Map released: Thurs. April 2, 2020
Data valid: March 31, 2020 at 8 a.m. EDT


  • None
  • D0 (Abnormally Dry)
  • D1 (Moderate Drought)
  • D2 (Severe Drought)
  • D3 (Extreme Drought)
  • D4 (Exceptional Drought)
  • No Data


The Drought Monitor focuses on broad-scale conditions. Local conditions may vary. See accompanying text summary for forecast statements.

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Legend and statistics table:


Estimated Population in Drought Areas:

High Plains Drought Summary

On this week’s map, only minor changes were made in Wyoming where an area of Abnormally Dry (D0) was introduced in response to below-normal snowpack conditions at several NRCS SNOTEL sites in the Wind River Range. Elsewhere, short-term conditions improved in northwestern Colorado leading to removal of areas of Abnormally Dry (D0) while conditions deteriorated in south-central Colorado leading to minor expansion of areas of Abnormally Dry (D0) and Moderate Drought (D1). Overall, precipitation for the week was light (generally <1.5” liquid accumulations) with areas of northwestern Kansas, eastern Nebraska, and southeastern South Dakota receiving the greatest accumulations. Average temperatures for the week were mostly above normal (2-to-8 degrees) with greatest positive anomalies observed in northern North Dakota and eastern Kansas while the plains of eastern Colorado and Wyoming were slightly cooler. For the past 30-day period, precipitation was below normal across the Dakotas, eastern Wyoming, southeastern Colorado, and portions of western Kansas, while above-normal precipitation was observed across much of Nebraska, eastern Kansas, and portions of northeastern Colorado.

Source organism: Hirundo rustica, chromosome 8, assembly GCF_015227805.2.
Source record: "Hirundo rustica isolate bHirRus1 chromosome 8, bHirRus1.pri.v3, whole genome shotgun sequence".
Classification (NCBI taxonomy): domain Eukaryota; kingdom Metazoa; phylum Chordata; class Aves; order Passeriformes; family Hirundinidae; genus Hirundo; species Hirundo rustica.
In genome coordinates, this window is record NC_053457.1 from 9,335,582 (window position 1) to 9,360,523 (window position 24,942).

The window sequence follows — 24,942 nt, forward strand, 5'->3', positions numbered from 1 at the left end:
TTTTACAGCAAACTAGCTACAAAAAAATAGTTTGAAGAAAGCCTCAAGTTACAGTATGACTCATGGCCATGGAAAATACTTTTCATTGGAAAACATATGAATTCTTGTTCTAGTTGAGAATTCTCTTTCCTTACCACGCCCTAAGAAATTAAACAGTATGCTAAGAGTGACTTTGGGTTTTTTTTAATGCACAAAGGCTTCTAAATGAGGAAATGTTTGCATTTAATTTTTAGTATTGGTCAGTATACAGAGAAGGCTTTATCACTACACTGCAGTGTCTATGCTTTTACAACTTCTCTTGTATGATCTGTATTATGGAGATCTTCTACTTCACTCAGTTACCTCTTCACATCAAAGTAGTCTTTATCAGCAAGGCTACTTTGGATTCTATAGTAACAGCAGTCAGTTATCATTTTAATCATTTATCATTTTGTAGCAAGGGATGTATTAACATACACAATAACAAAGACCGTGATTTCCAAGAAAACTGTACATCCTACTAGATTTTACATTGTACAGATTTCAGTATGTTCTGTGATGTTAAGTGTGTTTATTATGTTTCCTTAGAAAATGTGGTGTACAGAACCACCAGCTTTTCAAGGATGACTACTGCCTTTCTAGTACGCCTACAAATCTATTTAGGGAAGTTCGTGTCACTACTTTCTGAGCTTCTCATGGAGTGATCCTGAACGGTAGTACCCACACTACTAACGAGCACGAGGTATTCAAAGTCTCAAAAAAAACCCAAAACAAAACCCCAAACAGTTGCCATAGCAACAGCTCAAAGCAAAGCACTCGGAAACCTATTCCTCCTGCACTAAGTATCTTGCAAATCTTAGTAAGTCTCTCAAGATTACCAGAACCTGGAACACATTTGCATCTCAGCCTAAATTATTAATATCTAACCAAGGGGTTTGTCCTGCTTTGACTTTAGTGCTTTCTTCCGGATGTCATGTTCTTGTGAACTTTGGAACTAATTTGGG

Full Summary

Drought Impact Reporter

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